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decided: June 8, 1979.


Appeal from the Order of the Court of Common Pleas of Bucks County in case of In Re: The Appeal of Vernon Horn, Edith Horn, H & K Materials, Inc., Blooming Glen Quarry, Inc., John Haines and John Kibblehouse from the Hilltown Township Zoning Hearing Board, No. 77-1937-08-5.


John P. Knox, with him Richard T. Abell, and Timoney, Knox, Hasson & Weand, for appellant.

David M. MacFarlan, with him Charles S. Wilson & Associates, for appellee.

Judges Mencer, Rogers and Craig, sitting as a panel of three. Opinion by Judge Rogers.

Author: Rogers

[ 43 Pa. Commw. Page 321]

This is the appeal of H & K Materials, Inc. from an order of the Court of Common Pleas of Bucks County dismissing its appeal from a report of the Zoning Hearing Board of Hilltown Township on the appellant's challenge to the substantive validity of the Township Zoning Ordinance pursuant to Section 1004(1)(a) of the Pennsylvania Municipalities Planning Code (MPC).*fn1

H & K, in its written request for hearing filed with the Zoning Hearing Board pursuant to Section 1004(2)(a) of the MPC, 53 P.S. § 11004(2)(a), stated as its ground for appeal the asserted unconstitutionality of the Ordinance by reason of its exclusion from the township of the following uses: quarrying, black top plants, bituminous concrete plants, batch concrete plants, asphalt manufacturing, macadam manufacturing, stone crushing operations, processing and stockpiling of crushed stone and related operations. H & K further alleged that it presently conducts quarry operations on a part of the 73 acre tract which it holds under long term lease, but that it is prevented by the Zoning Ordinance from expanding its activities to other parts of its land. It averred in this regard:

8. Petitioner intends to expand the quarrying, stone crushing, stock piling and other related uses on this property to the entire premises

[ 43 Pa. Commw. Page 322]

    and intends to operate on this property all uses herein challenged as being unconstitutionally excluded.

9. Petitioner operates his present operations on this property and intends to operate any use listed in this challenge on this property in the future in accordance with all applicable local, state and federal regulations, and in a safe and non-harmful manner.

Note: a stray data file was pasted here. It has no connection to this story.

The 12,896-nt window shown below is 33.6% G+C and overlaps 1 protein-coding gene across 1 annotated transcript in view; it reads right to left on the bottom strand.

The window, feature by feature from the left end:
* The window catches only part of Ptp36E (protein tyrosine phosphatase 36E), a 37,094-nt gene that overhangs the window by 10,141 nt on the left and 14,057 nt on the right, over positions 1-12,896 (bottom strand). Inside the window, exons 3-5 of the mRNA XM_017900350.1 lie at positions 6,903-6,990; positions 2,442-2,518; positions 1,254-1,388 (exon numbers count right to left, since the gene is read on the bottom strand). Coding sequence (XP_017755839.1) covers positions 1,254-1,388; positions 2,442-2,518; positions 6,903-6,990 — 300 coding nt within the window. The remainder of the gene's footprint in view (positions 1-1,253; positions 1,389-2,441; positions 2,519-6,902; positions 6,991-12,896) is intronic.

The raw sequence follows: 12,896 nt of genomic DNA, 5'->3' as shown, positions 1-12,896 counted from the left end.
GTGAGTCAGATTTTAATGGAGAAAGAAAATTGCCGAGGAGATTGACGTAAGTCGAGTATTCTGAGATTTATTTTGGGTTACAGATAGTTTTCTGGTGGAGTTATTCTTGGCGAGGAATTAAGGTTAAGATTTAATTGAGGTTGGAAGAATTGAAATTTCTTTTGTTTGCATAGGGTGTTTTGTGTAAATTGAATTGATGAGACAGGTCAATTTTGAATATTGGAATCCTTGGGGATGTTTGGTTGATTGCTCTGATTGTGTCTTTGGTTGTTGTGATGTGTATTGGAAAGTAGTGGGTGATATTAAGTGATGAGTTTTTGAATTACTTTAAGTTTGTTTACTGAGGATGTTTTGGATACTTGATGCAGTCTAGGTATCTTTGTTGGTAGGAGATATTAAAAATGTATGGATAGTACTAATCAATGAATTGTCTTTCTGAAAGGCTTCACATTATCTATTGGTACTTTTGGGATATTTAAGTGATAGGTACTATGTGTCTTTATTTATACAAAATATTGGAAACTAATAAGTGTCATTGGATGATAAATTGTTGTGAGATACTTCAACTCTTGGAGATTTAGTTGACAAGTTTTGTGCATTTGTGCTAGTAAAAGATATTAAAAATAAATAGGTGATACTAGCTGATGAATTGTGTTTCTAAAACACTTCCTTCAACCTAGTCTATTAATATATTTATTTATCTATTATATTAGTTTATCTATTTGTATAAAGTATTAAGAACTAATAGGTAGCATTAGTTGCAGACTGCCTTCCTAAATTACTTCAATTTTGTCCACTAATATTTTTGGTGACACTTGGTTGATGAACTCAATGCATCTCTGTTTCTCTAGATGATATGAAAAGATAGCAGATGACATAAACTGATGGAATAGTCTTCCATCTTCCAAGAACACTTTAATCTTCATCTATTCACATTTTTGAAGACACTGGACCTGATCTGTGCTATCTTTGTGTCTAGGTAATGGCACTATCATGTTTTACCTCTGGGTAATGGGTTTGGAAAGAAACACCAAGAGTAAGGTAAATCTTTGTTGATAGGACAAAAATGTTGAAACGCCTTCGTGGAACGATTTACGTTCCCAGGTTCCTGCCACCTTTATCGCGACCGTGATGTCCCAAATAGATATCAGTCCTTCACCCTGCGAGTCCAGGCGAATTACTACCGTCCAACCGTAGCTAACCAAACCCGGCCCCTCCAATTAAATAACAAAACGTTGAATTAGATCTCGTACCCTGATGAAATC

The Zoning Hearing Board, after hearings, made numerous findings of fact and, although declaring that it was not making conclusions of law, expressed its view that the ordinance did not unconstitutionally exclude any of the uses described in H & K's request for hearing. H & K filed a zoning appeal in the Court of Common Pleas. The Township then filed in Court a motion to dismiss the appeal on the ground, inter alia, of the failure of H & K to comply with Subsection 1004(2)(c) of the MPC, 53 P.S. § 11004(2)(c), which reads:

The request [written request for hearing] shall be accompanied by plans and other materials describing the use or development proposed by the landowner in lieu of the use or development permitted by the challenged ordinance or map. Such plans and other materials shall not be required to meet the standards prescribed for preliminary, tentative or final approval or for the issuance of a permit so long as they provide reasonable notice of the proposed use or development and a sufficient basis for evaluating the challenged ordinance or map in the light thereof. Nothing contained herein shall preclude the landowner from first seeking a final permit or approval before submitting his challenge to the board or governing body.

[ 43 Pa. Commw. Page 323]

H & K had indeed failed to file plans and other materials. It responded to the Township's motion, however, by filing an application for permission to submit additional materials either to the Court or if the Court believed a remand was appropriate, to the Zoning Hearing Board.*fn2 The Township objected to the application, a Judge denied it, and the Court granted the Township's motion to dismiss the appeal.